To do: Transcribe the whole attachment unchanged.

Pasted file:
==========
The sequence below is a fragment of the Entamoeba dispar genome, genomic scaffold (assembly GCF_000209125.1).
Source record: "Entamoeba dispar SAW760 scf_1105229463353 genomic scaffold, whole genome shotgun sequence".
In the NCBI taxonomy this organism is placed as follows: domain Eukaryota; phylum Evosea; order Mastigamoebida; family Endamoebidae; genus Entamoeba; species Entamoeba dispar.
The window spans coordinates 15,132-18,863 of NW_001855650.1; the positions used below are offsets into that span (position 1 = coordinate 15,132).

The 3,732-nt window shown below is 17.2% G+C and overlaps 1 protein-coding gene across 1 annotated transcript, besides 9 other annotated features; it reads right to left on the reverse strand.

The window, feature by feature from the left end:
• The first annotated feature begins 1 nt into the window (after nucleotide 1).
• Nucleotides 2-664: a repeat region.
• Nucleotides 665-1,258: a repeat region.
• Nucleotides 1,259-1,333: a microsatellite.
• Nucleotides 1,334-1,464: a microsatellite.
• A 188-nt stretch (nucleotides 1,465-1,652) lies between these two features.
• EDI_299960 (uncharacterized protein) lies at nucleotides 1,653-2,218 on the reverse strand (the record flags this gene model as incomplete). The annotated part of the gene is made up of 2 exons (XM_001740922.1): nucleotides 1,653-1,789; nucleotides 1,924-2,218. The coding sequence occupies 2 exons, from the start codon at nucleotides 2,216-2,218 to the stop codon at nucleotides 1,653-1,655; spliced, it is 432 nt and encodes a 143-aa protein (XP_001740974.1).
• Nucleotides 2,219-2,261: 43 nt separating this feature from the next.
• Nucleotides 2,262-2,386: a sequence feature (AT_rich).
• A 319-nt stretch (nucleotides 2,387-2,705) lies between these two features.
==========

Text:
The sequence below is a fragment of the Entamoeba dispar genome, genomic scaffold (assembly GCF_000209125.1).
Source record: "Entamoeba dispar SAW760 scf_1105229463353 genomic scaffold, whole genome shotgun sequence".
In the NCBI taxonomy this organism is placed as follows: domain Eukaryota; phylum Evosea; order Mastigamoebida; family Endamoebidae; genus Entamoeba; species Entamoeba dispar.
The window spans coordinates 15,132-18,863 of NW_001855650.1; the positions used below are offsets into that span (position 1 = coordinate 15,132).

The 3,732-nt window shown below is 17.2% G+C and overlaps 1 protein-coding gene across 1 annotated transcript, besides 9 other annotated features; it reads right to left on the reverse strand.

The window, feature by feature from the left end:
• The first annotated feature begins 1 nt into the window (after nucleotide 1).
• Nucleotides 2-664: a repeat region.
• Nucleotides 665-1,258: a repeat region.
• Nucleotides 1,259-1,333: a microsatellite.
• Nucleotides 1,334-1,464: a microsatellite.
• A 188-nt stretch (nucleotides 1,465-1,652) lies between these two features.
• EDI_299960 (uncharacterized protein) lies at nucleotides 1,653-2,218 on the reverse strand (the record flags this gene model as incomplete). The annotated part of the gene is made up of 2 exons (XM_001740922.1): nucleotides 1,653-1,789; nucleotides 1,924-2,218. The coding sequence occupies 2 exons, from the start codon at nucleotides 2,216-2,218 to the stop codon at nucleotides 1,653-1,655; spliced, it is 432 nt and encodes a 143-aa protein (XP_001740974.1).
• Nucleotides 2,219-2,261: 43 nt separating this feature from the next.
• Nucleotides 2,262-2,386: a sequence feature (AT_rich).
• A 319-nt stretch (nucleotides 2,387-2,705) lies between these two features.